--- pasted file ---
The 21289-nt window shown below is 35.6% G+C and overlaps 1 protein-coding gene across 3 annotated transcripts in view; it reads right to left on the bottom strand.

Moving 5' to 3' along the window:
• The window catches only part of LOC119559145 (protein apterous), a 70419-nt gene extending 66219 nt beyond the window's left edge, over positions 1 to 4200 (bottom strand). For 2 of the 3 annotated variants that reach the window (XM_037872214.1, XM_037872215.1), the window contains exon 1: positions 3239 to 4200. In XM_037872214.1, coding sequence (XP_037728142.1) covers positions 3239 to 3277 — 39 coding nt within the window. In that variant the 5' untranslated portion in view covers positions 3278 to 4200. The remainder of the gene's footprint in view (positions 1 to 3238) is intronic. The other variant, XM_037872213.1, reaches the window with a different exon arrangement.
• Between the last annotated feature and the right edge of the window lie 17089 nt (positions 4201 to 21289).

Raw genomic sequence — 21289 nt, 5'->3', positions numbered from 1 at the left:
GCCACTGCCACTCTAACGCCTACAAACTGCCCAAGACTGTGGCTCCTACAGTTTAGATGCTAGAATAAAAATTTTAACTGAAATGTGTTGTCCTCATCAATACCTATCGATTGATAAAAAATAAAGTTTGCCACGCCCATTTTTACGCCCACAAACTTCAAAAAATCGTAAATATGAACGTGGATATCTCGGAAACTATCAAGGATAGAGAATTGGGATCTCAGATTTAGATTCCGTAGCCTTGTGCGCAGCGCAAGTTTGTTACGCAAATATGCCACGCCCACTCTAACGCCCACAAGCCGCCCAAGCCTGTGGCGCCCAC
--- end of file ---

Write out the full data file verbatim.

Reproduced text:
The 21289-nt window shown below is 35.6% G+C and overlaps 1 protein-coding gene across 3 annotated transcripts in view; it reads right to left on the bottom strand.

Moving 5' to 3' along the window:
• The window catches only part of LOC119559145 (protein apterous), a 70419-nt gene extending 66219 nt beyond the window's left edge, over positions 1 to 4200 (bottom strand). For 2 of the 3 annotated variants that reach the window (XM_037872214.1, XM_037872215.1), the window contains exon 1: positions 3239 to 4200. In XM_037872214.1, coding sequence (XP_037728142.1) covers positions 3239 to 3277 — 39 coding nt within the window. In that variant the 5' untranslated portion in view covers positions 3278 to 4200. The remainder of the gene's footprint in view (positions 1 to 3238) is intronic. The other variant, XM_037872213.1, reaches the window with a different exon arrangement.
• Between the last annotated feature and the right edge of the window lie 17089 nt (positions 4201 to 21289).

Raw genomic sequence — 21289 nt, 5'->3', positions numbered from 1 at the left:
GCCACTGCCACTCTAACGCCTACAAACTGCCCAAGACTGTGGCTCCTACAGTTTAGATGCTAGAATAAAAATTTTAACTGAAATGTGTTGTCCTCATCAATACCTATCGATTGATAAAAAATAAAGTTTGCCACGCCCATTTTTACGCCCACAAACTTCAAAAAATCGTAAATATGAACGTGGATATCTCGGAAACTATCAAGGATAGAGAATTGGGATCTCAGATTTAGATTCCGTAGCCTTGTGCGCAGCGCAAGTTTGTTACGCAAATATGCCACGCCCACTCTAACGCCCACAAGCCGCCCAAGCCTGTGGCGCCCAC